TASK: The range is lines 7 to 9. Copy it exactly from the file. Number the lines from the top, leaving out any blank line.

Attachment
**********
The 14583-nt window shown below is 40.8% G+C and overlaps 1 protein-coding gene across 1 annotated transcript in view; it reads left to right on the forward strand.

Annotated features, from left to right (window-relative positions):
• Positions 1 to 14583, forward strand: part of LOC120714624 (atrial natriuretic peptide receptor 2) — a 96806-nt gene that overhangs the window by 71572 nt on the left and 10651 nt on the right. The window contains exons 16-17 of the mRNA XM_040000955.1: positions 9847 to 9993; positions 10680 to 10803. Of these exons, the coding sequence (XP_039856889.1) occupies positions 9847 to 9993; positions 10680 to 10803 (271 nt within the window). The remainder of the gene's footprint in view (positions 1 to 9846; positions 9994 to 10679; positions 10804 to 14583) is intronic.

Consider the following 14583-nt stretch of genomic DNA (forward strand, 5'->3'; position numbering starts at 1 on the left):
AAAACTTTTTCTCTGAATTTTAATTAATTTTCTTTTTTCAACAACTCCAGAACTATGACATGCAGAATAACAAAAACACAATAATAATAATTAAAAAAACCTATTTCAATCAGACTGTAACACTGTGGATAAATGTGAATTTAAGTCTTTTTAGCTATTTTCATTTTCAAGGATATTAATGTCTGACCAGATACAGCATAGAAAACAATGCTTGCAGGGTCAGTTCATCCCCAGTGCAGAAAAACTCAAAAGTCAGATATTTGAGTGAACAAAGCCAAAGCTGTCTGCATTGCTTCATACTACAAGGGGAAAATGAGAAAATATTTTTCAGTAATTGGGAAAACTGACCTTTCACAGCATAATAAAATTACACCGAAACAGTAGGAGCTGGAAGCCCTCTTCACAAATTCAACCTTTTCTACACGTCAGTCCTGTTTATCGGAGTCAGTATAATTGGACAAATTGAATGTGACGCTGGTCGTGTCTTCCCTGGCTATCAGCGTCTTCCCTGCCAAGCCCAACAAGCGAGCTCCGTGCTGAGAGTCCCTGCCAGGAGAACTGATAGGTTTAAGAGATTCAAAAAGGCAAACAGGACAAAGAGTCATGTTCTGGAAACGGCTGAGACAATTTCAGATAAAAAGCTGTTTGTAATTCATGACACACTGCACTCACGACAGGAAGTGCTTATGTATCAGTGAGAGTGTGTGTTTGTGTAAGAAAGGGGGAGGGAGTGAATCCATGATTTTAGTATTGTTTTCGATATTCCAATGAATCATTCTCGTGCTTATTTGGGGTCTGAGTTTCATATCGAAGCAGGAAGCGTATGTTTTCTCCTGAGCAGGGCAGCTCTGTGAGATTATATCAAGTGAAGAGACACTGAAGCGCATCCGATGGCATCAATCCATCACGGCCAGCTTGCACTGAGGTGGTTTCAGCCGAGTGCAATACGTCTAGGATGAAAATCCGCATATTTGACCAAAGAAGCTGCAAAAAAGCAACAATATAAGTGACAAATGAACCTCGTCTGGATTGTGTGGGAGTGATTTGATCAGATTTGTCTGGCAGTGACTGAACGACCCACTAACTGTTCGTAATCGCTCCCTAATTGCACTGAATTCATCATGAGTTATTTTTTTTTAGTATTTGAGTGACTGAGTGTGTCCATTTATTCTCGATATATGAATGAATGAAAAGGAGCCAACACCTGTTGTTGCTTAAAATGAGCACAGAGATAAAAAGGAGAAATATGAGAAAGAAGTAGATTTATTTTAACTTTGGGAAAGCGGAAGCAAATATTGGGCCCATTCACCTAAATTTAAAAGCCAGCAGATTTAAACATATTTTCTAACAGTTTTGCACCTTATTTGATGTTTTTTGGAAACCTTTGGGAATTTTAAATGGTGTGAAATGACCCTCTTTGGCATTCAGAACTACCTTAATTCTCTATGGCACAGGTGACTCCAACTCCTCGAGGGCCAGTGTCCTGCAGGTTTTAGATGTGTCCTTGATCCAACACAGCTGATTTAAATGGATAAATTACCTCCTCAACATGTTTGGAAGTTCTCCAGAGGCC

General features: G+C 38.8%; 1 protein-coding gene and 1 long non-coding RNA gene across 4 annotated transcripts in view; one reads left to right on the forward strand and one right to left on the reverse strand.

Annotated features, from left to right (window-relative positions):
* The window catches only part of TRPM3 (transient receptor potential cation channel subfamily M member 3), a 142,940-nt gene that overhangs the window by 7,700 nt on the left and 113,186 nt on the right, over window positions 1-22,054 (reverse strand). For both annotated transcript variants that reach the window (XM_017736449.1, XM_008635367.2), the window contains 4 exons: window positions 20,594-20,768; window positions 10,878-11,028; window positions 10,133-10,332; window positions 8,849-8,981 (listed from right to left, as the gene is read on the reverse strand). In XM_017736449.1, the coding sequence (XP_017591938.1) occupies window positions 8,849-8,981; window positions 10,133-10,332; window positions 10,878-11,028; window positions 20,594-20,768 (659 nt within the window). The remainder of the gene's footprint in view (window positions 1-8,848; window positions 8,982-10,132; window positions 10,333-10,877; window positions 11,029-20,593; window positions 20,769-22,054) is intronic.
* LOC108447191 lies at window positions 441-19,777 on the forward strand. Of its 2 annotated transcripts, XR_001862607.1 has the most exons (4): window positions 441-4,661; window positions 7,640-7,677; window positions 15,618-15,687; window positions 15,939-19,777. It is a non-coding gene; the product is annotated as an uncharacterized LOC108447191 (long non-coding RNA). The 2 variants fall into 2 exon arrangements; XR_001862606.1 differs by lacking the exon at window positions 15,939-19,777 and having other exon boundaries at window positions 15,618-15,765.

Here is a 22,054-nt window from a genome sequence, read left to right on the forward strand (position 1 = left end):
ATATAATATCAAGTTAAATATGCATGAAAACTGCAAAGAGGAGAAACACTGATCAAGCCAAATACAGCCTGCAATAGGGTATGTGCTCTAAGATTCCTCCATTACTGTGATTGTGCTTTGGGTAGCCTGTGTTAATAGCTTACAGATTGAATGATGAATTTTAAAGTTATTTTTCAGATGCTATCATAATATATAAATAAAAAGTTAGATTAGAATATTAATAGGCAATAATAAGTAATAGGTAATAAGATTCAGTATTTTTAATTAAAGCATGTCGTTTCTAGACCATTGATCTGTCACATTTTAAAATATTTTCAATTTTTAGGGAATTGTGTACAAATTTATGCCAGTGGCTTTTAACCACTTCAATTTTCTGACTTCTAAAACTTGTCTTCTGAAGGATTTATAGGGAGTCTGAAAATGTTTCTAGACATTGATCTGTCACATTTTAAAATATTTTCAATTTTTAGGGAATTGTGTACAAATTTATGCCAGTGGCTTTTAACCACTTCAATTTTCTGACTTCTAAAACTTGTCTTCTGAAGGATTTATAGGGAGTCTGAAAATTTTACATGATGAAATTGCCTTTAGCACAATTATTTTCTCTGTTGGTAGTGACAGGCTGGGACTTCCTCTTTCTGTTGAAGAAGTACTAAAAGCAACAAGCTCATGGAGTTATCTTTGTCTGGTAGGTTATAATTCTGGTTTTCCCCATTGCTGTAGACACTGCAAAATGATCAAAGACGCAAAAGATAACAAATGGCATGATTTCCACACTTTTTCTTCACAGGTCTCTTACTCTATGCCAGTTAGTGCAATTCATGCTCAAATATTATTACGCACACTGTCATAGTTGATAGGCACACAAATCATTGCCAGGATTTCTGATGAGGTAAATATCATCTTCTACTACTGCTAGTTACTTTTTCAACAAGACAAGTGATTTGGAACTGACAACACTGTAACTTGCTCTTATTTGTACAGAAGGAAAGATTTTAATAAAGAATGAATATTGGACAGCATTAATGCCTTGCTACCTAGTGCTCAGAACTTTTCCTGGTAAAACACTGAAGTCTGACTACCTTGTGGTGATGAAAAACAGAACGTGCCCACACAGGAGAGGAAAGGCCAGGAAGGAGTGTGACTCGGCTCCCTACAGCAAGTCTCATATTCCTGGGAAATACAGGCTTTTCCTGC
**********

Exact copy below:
Annotated features, from left to right (window-relative positions):
* The window catches only part of TRPM3 (transient receptor potential cation channel subfamily M member 3), a 142,940-nt gene that overhangs the window by 7,700 nt on the left and 113,186 nt on the right, over window positions 1-22,054 (reverse strand). For both annotated transcript variants that reach the window (XM_017736449.1, XM_008635367.2), the window contains 4 exons: window positions 20,594-20,768; window positions 10,878-11,028; window positions 10,133-10,332; window positions 8,849-8,981 (listed from right to left, as the gene is read on the reverse strand). In XM_017736449.1, the coding sequence (XP_017591938.1) occupies window positions 8,849-8,981; window positions 10,133-10,332; window positions 10,878-11,028; window positions 20,594-20,768 (659 nt within the window). The remainder of the gene's footprint in view (window positions 1-8,848; window positions 8,982-10,132; window positions 10,333-10,877; window positions 11,029-20,593; window positions 20,769-22,054) is intronic.
* LOC108447191 lies at window positions 441-19,777 on the forward strand. Of its 2 annotated transcripts, XR_001862607.1 has the most exons (4): window positions 441-4,661; window positions 7,640-7,677; window positions 15,618-15,687; window positions 15,939-19,777. It is a non-coding gene; the product is annotated as an uncharacterized LOC108447191 (long non-coding RNA). The 2 variants fall into 2 exon arrangements; XR_001862606.1 differs by lacking the exon at window positions 15,939-19,777 and having other exon boundaries at window positions 15,618-15,765.